1993, 03/18. Good Fences Make Good Neighbors.
This is the start of a new diary book. This is valuable at least to me, because it is the only place where I record or say what I really think about anything.
“Good fences make good neighbors.”
[The reason why the saying “good fences make good neighbors” appealed to me was that I lived in a communal organization where Stewart Traill, the leader of that organization, constantly hammered us with the point of view that a totally open life, without barriers between people, was the only way to live honesty and truthfully. To believe that a certain amount of privacy actually helps people to get along better than utter transparency does was near-blasphemy.
What actually happened was that this communal life produced a society of people in which there were no relationships between men and women and everyone related to one another only through the filter of church teaching. Peoples’ conversations were only spoken in the phrases and concepts taught by Stewart. If anyone varied from this way of speaking, the difference was noted and the others brought the erring person back into line.
Open living also meant that church members informed on themselves and also exposed the faults of others’ faults, while Stewart lived in privacy, without being open and honest about himself and he was accountable to no one. What church members confessed and repented of was, besides the usual sins one might hear of in any church, anything that was not the stated goals of the church (and its businesses) and its leader. Being alone or taking time for one’s self was “cheating,” “trying to have it both ways” and “having a double life.” Any desire to do anything other than what the church wanted us to do was “desiring a life in this world.”
I have already explained it elsewhere, or it should be evident in most of these entries, that the communal life style and the treadmill of work and COBU’s belief system all worked together from different angles to get us to conform to this way of life.]
March 19, morning in Red Hook
Waking up the pet shop this morning [*]. These people really do live like dogs. It smells in here. It’s like a training shop for decadence.
How can human beings be content to live like this? Somehow it goes with the territory or is inherent in our church’s teaching. Certainly, it’s acceptable. Since there is no drive to fix it and everybody tries to live oblivious to it, it must be part of the religion.
[* The “pet shop” was Peter’s term for the Red Hook warehouse, that is, for the conditions in which everyone lived here, especially those who slept in the common area.]
We have to “settle” these new brothers. This means we have to find things for thirty or forty year-old men to do. We have to baby-sit them, for righteous, religious reasons. This is our duty, our work. Also a good way to bog ourselves down.
[We had to leave in the morning to get to our jobs, yet there were about 10 men living there who had been brought in off the streets. Most were not the type who could be taken to a job site where machinery was being used, nor could they be trained to use it, although there occasionally were ones who could. That meant someone had to assemble a “flyering team” and take them out to hand out business flyers, with little or no food to feed them with. They were also supposed to be receiving “Christian training” from us, which meant that they would read the literature that Stewart Traill produced, which was a couple of 8 x 11 printed pages of the main points of his current teachings. We also read the Bible with the new brothers, but this was filtered through the lense of Stewart’s teachings, which meant that we read “hell verses” and “warning verses” and short studies on giving up our lives in this world and putting to death all the things in us that were our will and not God’s will.]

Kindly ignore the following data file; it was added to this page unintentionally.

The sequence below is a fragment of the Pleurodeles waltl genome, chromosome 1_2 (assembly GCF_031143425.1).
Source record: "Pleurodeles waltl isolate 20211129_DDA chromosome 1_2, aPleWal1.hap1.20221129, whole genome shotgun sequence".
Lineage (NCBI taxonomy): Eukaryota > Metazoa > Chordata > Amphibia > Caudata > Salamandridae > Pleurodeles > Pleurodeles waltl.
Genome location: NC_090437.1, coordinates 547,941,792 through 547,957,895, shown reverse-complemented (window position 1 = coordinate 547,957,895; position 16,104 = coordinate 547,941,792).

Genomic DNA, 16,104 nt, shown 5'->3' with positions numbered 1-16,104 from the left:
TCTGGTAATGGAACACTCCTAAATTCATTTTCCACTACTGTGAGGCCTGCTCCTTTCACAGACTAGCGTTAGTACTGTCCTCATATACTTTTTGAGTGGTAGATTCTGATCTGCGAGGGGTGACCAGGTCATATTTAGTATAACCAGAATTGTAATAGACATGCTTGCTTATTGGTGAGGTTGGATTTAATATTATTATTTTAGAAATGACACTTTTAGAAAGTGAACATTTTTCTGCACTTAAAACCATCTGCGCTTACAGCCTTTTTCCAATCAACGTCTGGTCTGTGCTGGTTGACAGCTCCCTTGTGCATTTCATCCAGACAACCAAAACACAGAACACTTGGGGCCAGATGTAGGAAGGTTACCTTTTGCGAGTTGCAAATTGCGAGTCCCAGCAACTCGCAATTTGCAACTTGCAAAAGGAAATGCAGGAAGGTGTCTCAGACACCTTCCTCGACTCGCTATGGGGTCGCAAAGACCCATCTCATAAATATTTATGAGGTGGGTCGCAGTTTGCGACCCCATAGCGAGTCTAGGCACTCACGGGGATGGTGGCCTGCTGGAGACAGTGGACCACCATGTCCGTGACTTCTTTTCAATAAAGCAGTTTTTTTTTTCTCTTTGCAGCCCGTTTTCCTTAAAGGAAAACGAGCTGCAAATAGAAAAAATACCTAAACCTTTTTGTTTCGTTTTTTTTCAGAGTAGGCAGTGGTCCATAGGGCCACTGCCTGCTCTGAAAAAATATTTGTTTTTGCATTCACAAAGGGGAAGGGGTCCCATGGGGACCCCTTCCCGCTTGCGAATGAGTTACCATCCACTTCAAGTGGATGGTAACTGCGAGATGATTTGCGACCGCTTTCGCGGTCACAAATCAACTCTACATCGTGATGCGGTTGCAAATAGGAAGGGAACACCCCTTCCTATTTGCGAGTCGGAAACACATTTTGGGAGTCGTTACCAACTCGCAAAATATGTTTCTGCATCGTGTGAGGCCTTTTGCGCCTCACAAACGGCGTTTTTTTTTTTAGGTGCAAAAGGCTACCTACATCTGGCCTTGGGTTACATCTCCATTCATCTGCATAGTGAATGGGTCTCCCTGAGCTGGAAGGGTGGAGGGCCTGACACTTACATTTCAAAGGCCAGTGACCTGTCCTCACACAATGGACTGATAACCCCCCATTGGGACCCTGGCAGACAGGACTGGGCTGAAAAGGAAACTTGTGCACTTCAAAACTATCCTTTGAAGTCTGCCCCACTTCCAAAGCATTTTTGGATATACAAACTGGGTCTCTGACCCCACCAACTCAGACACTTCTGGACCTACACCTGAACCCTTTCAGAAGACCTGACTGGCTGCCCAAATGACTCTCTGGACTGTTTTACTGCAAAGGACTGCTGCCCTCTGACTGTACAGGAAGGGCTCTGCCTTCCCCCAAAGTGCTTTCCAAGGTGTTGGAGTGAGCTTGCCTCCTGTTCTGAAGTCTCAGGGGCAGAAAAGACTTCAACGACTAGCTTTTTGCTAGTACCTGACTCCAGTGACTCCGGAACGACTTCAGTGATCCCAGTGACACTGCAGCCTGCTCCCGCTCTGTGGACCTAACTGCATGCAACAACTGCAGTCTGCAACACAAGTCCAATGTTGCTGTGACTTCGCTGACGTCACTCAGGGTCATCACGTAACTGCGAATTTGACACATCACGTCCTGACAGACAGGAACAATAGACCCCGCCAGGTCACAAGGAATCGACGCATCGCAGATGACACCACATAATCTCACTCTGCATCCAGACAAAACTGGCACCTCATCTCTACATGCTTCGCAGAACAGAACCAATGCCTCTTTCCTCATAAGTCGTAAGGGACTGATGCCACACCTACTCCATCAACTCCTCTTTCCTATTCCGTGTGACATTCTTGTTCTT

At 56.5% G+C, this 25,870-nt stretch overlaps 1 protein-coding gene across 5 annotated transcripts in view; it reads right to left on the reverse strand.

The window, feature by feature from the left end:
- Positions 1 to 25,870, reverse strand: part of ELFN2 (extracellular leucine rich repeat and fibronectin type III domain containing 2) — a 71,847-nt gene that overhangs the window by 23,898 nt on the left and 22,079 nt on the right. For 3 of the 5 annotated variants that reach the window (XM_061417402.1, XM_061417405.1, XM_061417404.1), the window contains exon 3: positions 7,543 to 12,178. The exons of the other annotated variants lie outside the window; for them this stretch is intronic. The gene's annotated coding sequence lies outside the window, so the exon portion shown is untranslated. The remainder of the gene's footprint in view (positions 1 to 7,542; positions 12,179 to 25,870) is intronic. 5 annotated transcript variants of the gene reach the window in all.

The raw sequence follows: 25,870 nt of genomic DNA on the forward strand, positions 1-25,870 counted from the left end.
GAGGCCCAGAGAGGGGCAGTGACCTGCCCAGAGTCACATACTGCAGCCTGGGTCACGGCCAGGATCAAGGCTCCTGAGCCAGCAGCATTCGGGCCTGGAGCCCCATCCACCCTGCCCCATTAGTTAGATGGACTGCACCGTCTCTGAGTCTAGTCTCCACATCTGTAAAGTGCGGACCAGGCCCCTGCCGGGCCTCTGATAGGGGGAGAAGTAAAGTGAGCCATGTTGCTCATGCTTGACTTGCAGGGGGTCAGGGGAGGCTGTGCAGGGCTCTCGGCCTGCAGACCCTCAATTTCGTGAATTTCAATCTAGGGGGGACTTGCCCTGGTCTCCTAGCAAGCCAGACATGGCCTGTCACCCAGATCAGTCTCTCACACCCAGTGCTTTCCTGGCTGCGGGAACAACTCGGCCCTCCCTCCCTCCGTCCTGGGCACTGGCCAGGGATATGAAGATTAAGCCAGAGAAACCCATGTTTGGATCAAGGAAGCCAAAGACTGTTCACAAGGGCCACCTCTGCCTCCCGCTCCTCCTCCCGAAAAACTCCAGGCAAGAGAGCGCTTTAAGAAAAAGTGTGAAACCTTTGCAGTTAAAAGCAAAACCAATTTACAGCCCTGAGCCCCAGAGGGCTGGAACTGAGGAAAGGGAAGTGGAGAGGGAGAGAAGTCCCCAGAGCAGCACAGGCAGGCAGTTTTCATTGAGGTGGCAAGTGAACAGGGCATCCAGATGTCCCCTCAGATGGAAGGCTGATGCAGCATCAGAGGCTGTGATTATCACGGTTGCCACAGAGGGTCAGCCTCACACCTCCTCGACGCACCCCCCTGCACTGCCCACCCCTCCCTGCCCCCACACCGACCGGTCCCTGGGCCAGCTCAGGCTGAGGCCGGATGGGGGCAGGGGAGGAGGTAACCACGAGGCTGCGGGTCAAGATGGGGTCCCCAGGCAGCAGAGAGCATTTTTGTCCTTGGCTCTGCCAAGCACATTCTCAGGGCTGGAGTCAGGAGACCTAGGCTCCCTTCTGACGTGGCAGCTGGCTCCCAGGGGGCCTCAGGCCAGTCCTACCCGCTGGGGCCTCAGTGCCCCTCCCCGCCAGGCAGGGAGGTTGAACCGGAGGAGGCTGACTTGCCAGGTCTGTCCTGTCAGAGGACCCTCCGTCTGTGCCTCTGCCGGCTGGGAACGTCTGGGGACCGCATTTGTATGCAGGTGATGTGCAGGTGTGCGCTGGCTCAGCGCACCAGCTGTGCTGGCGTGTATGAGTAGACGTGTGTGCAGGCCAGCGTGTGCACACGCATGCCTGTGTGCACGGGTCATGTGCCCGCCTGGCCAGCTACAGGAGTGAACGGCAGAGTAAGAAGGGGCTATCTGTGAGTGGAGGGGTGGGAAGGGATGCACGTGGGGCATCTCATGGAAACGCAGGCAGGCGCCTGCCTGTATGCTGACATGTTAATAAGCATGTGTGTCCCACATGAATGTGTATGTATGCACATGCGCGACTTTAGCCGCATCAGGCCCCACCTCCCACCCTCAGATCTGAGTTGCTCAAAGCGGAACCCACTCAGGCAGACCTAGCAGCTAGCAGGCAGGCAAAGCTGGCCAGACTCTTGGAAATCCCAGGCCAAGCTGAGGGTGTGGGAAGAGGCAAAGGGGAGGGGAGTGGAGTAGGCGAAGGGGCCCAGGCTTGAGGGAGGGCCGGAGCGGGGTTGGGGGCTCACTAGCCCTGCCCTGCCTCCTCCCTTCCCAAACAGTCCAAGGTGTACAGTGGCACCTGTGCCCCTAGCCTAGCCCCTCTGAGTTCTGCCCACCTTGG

Now we are “settling” three new brothers, stuck in the middle of this.
I have to take the new brothers out flyering because there is nobody else for them to go with. This is a charade. A lot of wasted time in trackless wastes; marking time, looking busy and not being very productive. Maybe I am making all of this up, but, I certainly need deliverance from it.
We swept up two brothers today – dubious converts, though one may be serious. I think of what I am bringing them to. Is there any hope for them? But maybe I am over-exaggerating the hopelessness of the situation.
I was asking new brothers in the hallway at Woodruff how they were doing, stopping them and asking them questions. I don’t know, I’m just being an actor. I’m thinking also that no amount of performance or effort is going to overcome the punishment that I’m going to get from Brother Stewart. Real or imaginary, the ax is always hanging over my head. Though really it is Jesus who said, “The ax is laid to the root of the trees.”
Sometimes I show new brothers verses about not fearing or obeying man, but obeying God instead, or verses about giving account of ourselves to God only and wish I could do the same myself. This performing can only go so far, then I’m sure it will all blow up in my face.
Real or imaginary also, I often get a constructive feeling, like I know how to manage time, or manage myself, and that I understand people and can see what is going on (socially) and I am learning how to listen better. I’m understand the world around me better – particularly this one I live in.
I am now going to read about the faith of the Reformation, hoping to refresh myself and my faith – and to help set my own views straight and/or have a context in which to fit the teachings I “learn” here. Or, if not a context, maybe a reality check.
[I began to do a survey of Christian doctrine and Christian history in order to have a context into which to place, or to compare, what I was learning and living in COBU.]
You can read the next section of my journals here: Looking For A Way Out.